Terry Falk

Why Schools Are Abandoning Zero Tolerance

Even the theory’s biggest promoter has. But what is the alternative?

By - Sep 8th, 2016 11:25 am
John King

John King

When John King was made acting Secretary of Education last fall, educational activists questioned President Barack Obama’s selection. After all, King was the founder of Boston’s Roxbury Prep, a school that exemplified the zero-tolerance discipline policies.

Roxbury boasted some of the highest test scores and graduation rates in the country for inner city kids. But its accomplishments came at a huge cost: suspending nearly 60 percent of its students and dumping students back into the regular public school system who did not meet the school’s standards.

The Department of Education under Secretary Arne Duncan no longer supported zero-tolerance policies like those at Roxbury, and I wondered whether the new secretary, King, would hold to his previous positions on discipline or get on board with this new department policy. I raised that question in a column for Urban Milwaukee explaining why Milwaukee Public Schools had moved away from the zero tolerance approach.

As it turns out, King was moving away from the policy as well.

In a speech this summer before the National Charter Schools Conference in Nashville  King stated that it was time for “rethinking discipline.” According to King, nearly three million students were suspended during the 2013-2014 school year, and those suspensions often were counterproductive. Suspended students were more likely to “be retained in grade or to drop out, and we know exclusionary discipline feeds the school-to-prison pipeline.”

But King also stated that schools needed to be safe, orderly places. The choice shouldn’t be between zero-tolerance and chaos. Schools needed to create a culture where students would want to do their best, where students are supported, and alternatives to suspensions and expulsions get students back on the right track.

On a national level, a number of charter school operators have already begun rethinking zero-tolerance policies. “How Strict is Too Strict” is the title of an article (Dec. 2014) in Atlantic magazine penned by Sarah Carr, a former education reporter for the Milwaukee Journal Sentinel. Carr points to a number of zero-tolerance charter schools in New Orleans who had the full support of parents to come down hard on discipline problems until the suspension and expulsion rates shot through the roof. Many of those same schools are developing alternatives to keep those kids in school.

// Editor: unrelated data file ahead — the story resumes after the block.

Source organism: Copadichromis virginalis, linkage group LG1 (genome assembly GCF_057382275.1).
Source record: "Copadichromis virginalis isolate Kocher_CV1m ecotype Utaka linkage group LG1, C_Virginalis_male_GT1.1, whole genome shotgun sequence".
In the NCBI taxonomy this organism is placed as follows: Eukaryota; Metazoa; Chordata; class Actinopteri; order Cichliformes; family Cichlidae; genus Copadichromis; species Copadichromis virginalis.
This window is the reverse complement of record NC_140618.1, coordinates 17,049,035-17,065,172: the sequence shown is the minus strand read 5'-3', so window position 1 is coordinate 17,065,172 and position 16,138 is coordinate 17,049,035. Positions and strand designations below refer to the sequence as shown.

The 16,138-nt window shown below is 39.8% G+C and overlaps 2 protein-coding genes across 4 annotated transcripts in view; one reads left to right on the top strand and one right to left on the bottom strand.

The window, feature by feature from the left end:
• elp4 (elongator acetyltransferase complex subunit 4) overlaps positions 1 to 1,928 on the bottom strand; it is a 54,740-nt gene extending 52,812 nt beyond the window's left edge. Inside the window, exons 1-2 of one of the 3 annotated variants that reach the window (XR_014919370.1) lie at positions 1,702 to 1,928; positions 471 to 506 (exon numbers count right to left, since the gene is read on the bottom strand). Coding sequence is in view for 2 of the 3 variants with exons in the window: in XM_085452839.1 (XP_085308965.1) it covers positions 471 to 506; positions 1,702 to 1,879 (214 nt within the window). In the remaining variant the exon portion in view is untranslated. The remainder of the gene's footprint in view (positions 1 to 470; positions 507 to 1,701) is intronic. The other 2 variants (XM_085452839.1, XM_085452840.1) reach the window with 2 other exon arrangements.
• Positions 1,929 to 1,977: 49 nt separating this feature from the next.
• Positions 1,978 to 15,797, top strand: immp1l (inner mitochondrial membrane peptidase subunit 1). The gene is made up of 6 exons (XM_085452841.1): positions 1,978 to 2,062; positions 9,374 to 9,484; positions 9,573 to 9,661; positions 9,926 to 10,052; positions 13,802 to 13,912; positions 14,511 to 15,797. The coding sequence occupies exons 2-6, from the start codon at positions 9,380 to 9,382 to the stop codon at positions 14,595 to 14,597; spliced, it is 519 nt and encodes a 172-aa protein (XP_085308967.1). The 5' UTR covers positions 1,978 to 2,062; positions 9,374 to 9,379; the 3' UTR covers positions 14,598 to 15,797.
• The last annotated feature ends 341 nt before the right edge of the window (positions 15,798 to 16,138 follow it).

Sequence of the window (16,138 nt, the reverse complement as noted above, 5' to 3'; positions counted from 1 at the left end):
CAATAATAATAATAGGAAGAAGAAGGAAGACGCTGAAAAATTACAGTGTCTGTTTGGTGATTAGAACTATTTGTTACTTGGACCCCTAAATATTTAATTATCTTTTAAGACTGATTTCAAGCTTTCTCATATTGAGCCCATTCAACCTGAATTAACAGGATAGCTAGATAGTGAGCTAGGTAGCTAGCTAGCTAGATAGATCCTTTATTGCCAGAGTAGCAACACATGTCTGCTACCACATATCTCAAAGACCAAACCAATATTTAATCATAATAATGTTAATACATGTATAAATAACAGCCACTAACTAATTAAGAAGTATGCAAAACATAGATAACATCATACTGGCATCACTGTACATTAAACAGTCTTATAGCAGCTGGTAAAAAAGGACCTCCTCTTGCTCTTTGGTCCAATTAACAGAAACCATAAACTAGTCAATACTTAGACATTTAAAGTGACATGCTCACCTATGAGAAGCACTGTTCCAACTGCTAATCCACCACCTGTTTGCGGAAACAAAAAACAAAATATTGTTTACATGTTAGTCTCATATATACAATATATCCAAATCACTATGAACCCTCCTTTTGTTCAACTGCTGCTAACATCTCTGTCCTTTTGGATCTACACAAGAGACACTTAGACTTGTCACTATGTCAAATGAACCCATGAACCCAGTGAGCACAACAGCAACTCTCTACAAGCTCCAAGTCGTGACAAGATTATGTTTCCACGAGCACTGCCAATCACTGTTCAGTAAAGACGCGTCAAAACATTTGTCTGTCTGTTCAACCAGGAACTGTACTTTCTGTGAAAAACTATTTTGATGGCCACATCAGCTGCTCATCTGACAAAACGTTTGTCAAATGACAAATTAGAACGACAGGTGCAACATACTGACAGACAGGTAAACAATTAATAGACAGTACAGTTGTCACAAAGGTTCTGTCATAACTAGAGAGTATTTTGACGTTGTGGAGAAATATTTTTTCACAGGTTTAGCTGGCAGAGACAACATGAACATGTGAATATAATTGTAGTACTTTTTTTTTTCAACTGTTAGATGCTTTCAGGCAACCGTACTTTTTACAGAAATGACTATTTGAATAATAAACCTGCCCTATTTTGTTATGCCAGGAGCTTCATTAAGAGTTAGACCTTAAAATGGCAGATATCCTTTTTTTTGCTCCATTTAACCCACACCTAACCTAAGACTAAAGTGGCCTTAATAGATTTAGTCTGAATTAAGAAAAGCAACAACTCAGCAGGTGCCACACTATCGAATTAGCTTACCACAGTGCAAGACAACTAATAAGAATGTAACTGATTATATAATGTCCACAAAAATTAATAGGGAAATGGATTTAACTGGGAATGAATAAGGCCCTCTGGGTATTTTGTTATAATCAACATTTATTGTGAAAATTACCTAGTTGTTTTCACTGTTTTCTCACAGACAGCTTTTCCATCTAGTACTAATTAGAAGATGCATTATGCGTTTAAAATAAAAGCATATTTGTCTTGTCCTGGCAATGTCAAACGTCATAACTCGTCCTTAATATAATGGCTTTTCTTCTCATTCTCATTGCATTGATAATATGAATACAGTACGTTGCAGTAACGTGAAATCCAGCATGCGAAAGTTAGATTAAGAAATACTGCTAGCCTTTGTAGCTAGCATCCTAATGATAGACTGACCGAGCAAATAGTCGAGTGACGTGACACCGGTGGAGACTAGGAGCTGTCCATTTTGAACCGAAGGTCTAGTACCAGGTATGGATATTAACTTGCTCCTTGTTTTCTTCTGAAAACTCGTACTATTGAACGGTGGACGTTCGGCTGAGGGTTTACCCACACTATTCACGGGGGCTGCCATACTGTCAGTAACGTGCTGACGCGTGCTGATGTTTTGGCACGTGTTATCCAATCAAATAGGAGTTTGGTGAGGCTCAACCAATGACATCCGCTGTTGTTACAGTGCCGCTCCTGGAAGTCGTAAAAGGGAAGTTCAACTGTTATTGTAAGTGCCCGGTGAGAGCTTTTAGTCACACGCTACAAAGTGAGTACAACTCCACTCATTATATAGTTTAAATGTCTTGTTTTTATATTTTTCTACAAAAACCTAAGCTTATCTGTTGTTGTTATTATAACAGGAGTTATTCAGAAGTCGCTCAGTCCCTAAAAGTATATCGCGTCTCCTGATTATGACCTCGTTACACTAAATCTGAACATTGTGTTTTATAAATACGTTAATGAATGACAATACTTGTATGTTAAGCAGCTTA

Back in Milwaukee, a military-style voucher school, Right Step, had similar support until parents countered in a lawsuit that their children were punched, kicked, slapped, and required to endure humiliating acts such as lying in their own vomit or drinking from a cup filled with an instructor’s spit, the Journal Sentinel reported.

In July, the City of Milwaukee was forced to sell an empty MPS building to Right Step under the provisions of a new state law, but the city is fighting to deny the program an occupancy permit.

However, the alternative to zero-tolerance can’t be chaos.

Reporter Dan O’Donnell raised this same issue in his WISN radio segment entitled “Blood on the Blackboard: Violence Against Teachers in Milwaukee Public Schools,” which aired in June. He featured the stories of several MPS teachers who were kicked, punched, and brutalized by students in their schools. But their principals, according to these teachers, did little or nothing because they were under orders to get their suspension rates down. The end of zero-tolerance had turned to chaos.

I told O’Donnell it was difficult to determine to what extent some schools were in chaos due to the ending of zero-tolerance policies in MPS. Were these problems wide-spread or was O’Donnell just hearing from a handful of vocal teachers?

Perhaps some principals simply did not feel they had real alternatives to suspensions which meant that students felt they could do anything they wanted without any repercussions. But if all we do is suspend students, then what? Do we end up with teenagers out stealing cars or causing other problems because they have been suspended from school so many times they are no longer regular attenders?

I told O’Donnell, “There are two ways you can get suspensions down. One way is that you can have good alternatives in which you have everybody on the same page, and you have good rapport with your students, and you will get your suspension rate down. The other way is that you don’t suspend anybody, and the kids run wild.”